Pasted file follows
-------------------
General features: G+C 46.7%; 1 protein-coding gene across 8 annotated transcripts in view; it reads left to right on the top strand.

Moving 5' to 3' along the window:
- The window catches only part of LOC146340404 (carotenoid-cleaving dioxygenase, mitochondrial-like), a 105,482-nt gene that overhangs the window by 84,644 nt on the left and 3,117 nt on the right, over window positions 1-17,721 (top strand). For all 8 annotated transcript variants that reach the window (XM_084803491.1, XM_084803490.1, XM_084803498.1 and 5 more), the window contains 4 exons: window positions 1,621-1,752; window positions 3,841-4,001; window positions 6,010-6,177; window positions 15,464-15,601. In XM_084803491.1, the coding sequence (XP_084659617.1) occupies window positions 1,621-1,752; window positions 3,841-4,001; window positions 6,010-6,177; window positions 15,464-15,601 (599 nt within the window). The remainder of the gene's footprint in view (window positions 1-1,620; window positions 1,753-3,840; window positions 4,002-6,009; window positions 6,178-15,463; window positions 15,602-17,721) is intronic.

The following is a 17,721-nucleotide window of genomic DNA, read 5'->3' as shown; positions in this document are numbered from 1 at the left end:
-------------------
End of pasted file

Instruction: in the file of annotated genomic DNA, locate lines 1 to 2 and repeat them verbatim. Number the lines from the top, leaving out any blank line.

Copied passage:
General features: G+C 46.7%; 1 protein-coding gene across 8 annotated transcripts in view; it reads left to right on the top strand.

Moving 5' to 3' along the window: